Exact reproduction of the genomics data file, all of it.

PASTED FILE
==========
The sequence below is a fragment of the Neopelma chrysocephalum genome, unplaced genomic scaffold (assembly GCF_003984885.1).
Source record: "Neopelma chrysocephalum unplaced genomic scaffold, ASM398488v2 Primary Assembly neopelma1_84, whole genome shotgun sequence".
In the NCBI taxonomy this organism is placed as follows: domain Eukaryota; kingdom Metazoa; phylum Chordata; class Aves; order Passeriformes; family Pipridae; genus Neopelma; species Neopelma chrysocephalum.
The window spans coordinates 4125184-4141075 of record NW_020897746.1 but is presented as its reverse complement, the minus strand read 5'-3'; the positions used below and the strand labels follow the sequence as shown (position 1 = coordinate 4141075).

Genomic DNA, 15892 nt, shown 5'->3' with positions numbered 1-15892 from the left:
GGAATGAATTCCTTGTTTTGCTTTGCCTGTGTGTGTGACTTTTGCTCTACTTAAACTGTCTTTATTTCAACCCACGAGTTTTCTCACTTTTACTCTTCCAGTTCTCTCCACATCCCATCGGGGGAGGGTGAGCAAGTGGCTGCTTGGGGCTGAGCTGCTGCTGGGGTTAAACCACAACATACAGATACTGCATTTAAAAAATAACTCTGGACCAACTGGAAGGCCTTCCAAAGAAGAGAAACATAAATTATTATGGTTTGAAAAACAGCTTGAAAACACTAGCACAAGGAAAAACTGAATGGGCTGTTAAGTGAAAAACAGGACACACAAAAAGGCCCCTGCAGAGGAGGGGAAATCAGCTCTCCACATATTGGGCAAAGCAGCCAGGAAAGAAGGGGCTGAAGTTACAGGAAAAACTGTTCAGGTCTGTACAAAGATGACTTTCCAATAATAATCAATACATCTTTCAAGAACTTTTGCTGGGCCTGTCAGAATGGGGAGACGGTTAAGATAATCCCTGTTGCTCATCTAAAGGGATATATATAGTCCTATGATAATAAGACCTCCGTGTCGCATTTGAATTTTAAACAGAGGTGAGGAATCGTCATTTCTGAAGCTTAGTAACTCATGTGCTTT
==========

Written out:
The sequence below is a fragment of the Neopelma chrysocephalum genome, unplaced genomic scaffold (assembly GCF_003984885.1).
Source record: "Neopelma chrysocephalum unplaced genomic scaffold, ASM398488v2 Primary Assembly neopelma1_84, whole genome shotgun sequence".
In the NCBI taxonomy this organism is placed as follows: domain Eukaryota; kingdom Metazoa; phylum Chordata; class Aves; order Passeriformes; family Pipridae; genus Neopelma; species Neopelma chrysocephalum.
The window spans coordinates 4125184-4141075 of record NW_020897746.1 but is presented as its reverse complement, the minus strand read 5'-3'; the positions used below and the strand labels follow the sequence as shown (position 1 = coordinate 4141075).

Genomic DNA, 15892 nt, shown 5'->3' with positions numbered 1-15892 from the left:
GGAATGAATTCCTTGTTTTGCTTTGCCTGTGTGTGTGACTTTTGCTCTACTTAAACTGTCTTTATTTCAACCCACGAGTTTTCTCACTTTTACTCTTCCAGTTCTCTCCACATCCCATCGGGGGAGGGTGAGCAAGTGGCTGCTTGGGGCTGAGCTGCTGCTGGGGTTAAACCACAACATACAGATACTGCATTTAAAAAATAACTCTGGACCAACTGGAAGGCCTTCCAAAGAAGAGAAACATAAATTATTATGGTTTGAAAAACAGCTTGAAAACACTAGCACAAGGAAAAACTGAATGGGCTGTTAAGTGAAAAACAGGACACACAAAAAGGCCCCTGCAGAGGAGGGGAAATCAGCTCTCCACATATTGGGCAAAGCAGCCAGGAAAGAAGGGGCTGAAGTTACAGGAAAAACTGTTCAGGTCTGTACAAAGATGACTTTCCAATAATAATCAATACATCTTTCAAGAACTTTTGCTGGGCCTGTCAGAATGGGGAGACGGTTAAGATAATCCCTGTTGCTCATCTAAAGGGATATATATAGTCCTATGATAATAAGACCTCCGTGTCGCATTTGAATTTTAAACAGAGGTGAGGAATCGTCATTTCTGAAGCTTAGTAACTCATGTGCTTT